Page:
SURFING THROUGH CINEMA: THE 20TH ANNUAL ARIZONA INTN’L FILM FESTIVAL
And add in a healthy dose of wonderful Wild West cinephiles. AIFF’s tireless Director of Marketing & Development (and more) Mia Schnaible, a passionate organizer with the no-nonsense skills of a political campaign operative, made sure I met everyone and anyone affiliated with Arizona’s intertwined arts scene. She introduced me to a fellow writer from the online Tucson Filmmaker who handed me her card, which intriguingly read “moviereviewsfromaspritualperspective.com (firstname.lastname@example.org).} After this city slicker wondered aloud why it is I’d never heard of a film scene in Arizona, the Iowa transplant noted that doc director and Arizona native Kirby Dick is a fan of The Loft Cinema, Tucson’s equivalent to NYC’s Film Forum, and then gave me the scoop on all the young talent in town, including Jonathan Vanballenberghe (who was actually in NYC preparing to screen his short “Guru” at Tribeca Film Festival). At the Short Docs program I chatted with a ticket-taking older volunteer, who looked like a retired linebacker. He said he saw 53 movies at last year’s fest. Later I ran into local music legend Al Perry — a soft-spoken radio personality and AIFF fan who was hosting a Saturday night of acoustic sets as part of the annual Tucson Club Crawl on Tax Day weekend. By the time Mia apologized to the crowd for the festival website having not been updated — due to their webmaster’s traveling across the border for the Mexican AIFF tour that was going on simultaneously — I realized I’d been too busy to even hit the Internet. Tucson’s social networking still happens offline, with real people in real time.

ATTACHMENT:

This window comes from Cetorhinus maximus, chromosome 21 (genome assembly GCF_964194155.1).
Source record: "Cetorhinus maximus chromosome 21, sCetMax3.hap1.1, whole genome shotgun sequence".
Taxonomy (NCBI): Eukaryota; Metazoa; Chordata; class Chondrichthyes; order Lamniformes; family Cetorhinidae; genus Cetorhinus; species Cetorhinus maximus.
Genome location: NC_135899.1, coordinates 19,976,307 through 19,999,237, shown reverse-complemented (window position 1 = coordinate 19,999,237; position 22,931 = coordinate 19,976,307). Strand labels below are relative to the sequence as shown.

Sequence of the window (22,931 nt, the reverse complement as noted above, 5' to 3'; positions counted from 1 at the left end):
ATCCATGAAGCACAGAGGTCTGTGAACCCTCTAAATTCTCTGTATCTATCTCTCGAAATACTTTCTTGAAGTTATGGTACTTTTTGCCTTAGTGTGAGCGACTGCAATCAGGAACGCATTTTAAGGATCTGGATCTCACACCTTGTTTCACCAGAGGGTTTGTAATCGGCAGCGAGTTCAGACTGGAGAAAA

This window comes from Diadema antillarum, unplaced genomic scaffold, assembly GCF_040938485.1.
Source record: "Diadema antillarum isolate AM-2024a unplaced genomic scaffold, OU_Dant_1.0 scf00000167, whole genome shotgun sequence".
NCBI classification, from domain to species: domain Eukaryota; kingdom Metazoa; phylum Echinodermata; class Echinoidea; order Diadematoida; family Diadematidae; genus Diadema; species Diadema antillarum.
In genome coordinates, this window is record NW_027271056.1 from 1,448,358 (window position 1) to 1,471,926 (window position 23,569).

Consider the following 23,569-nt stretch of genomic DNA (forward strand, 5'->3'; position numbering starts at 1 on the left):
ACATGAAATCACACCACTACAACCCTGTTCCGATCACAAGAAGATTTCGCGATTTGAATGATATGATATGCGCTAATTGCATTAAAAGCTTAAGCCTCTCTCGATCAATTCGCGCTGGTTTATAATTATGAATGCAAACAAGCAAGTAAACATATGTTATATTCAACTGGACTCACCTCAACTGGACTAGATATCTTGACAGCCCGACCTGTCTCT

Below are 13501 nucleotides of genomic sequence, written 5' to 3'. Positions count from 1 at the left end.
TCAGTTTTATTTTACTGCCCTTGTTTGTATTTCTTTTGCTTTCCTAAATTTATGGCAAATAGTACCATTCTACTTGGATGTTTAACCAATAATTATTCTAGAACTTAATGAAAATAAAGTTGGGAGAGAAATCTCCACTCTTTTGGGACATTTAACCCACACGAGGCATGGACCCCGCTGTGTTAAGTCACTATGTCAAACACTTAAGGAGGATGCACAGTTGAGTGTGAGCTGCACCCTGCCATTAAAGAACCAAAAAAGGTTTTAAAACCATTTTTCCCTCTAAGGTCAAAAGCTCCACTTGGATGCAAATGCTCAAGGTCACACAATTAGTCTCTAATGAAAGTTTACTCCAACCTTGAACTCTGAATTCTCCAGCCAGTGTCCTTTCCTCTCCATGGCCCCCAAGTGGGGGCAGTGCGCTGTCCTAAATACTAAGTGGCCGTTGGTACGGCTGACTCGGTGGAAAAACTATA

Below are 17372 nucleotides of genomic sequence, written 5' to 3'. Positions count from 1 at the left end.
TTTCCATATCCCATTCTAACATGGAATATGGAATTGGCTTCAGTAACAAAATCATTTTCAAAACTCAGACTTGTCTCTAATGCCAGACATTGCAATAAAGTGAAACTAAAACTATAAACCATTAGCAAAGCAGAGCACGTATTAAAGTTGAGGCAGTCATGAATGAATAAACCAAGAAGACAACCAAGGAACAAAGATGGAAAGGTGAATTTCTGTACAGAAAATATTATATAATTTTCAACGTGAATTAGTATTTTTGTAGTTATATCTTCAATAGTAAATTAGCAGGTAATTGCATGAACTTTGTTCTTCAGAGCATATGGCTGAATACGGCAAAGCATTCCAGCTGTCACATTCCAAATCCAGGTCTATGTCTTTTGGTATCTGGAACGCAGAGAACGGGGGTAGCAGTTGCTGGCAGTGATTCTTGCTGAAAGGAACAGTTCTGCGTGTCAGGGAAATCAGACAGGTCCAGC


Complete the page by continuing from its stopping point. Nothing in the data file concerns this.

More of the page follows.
Indeed, just riding the bus into downtown Tucson where most of the screenings were held — appropriately enough, at an art-house venue called The Screening Room — was akin to watching a daily short film. On one journey an older black man sporting a gold pendant shaped like a bird around his neck got on with the younger man seated across from him after he inquired, “Is that an African Grey?” (The opposite of NYC, it seems to be a citywide mandate that you must make small talk with your fellow travelers when taking public transportation. I also think you can get arrested for not owning a firearm.) “A cockatoo,” the man replied.
“I stole one of those from the zoo,” the other noted without missing a beat.
“Aw, you shouldn’t do that.”
“But I’m Mexican — the guy made a racist remark.”
“No, the guy working there,” the younger rider clarified. This verbose cockatoo-napper then held forth on the subject of certain small birds with incredibly sharp beaks. “You can use them as can openers,” he added as the bus moseyed to my stop down the street from the Hotel Congress (where the Dillinger gang was nabbed way back in the day).